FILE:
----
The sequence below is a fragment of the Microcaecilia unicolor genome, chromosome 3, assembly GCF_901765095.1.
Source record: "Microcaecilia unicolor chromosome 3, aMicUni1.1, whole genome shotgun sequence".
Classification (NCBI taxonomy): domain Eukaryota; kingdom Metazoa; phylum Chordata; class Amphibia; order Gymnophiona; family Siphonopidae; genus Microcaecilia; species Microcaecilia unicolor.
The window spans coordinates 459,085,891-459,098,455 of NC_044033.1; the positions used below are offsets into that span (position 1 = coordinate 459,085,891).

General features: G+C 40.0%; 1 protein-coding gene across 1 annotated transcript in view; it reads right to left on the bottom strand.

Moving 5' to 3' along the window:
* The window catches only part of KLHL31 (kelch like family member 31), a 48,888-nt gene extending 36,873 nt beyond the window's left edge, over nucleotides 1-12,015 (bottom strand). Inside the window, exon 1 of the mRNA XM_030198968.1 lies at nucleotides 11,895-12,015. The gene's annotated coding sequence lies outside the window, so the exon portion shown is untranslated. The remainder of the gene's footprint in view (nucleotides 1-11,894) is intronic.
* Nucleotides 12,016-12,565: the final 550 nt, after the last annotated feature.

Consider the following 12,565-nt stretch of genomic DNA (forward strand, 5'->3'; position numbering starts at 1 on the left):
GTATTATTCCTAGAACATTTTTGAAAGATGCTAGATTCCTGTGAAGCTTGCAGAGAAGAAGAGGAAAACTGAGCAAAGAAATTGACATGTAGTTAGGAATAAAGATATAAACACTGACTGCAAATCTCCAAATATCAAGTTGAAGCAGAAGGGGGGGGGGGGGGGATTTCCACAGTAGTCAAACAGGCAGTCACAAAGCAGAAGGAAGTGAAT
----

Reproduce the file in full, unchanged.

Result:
The sequence below is a fragment of the Microcaecilia unicolor genome, chromosome 3, assembly GCF_901765095.1.
Source record: "Microcaecilia unicolor chromosome 3, aMicUni1.1, whole genome shotgun sequence".
Classification (NCBI taxonomy): domain Eukaryota; kingdom Metazoa; phylum Chordata; class Amphibia; order Gymnophiona; family Siphonopidae; genus Microcaecilia; species Microcaecilia unicolor.
The window spans coordinates 459,085,891-459,098,455 of NC_044033.1; the positions used below are offsets into that span (position 1 = coordinate 459,085,891).

General features: G+C 40.0%; 1 protein-coding gene across 1 annotated transcript in view; it reads right to left on the bottom strand.

Moving 5' to 3' along the window:
* The window catches only part of KLHL31 (kelch like family member 31), a 48,888-nt gene extending 36,873 nt beyond the window's left edge, over nucleotides 1-12,015 (bottom strand). Inside the window, exon 1 of the mRNA XM_030198968.1 lies at nucleotides 11,895-12,015. The gene's annotated coding sequence lies outside the window, so the exon portion shown is untranslated. The remainder of the gene's footprint in view (nucleotides 1-11,894) is intronic.
* Nucleotides 12,016-12,565: the final 550 nt, after the last annotated feature.

Consider the following 12,565-nt stretch of genomic DNA (forward strand, 5'->3'; position numbering starts at 1 on the left):
GTATTATTCCTAGAACATTTTTGAAAGATGCTAGATTCCTGTGAAGCTTGCAGAGAAGAAGAGGAAAACTGAGCAAAGAAATTGACATGTAGTTAGGAATAAAGATATAAACACTGACTGCAAATCTCCAAATATCAAGTTGAAGCAGAAGGGGGGGGGGGGGGGATTTCCACAGTAGTCAAACAGGCAGTCACAAAGCAGAAGGAAGTGAAT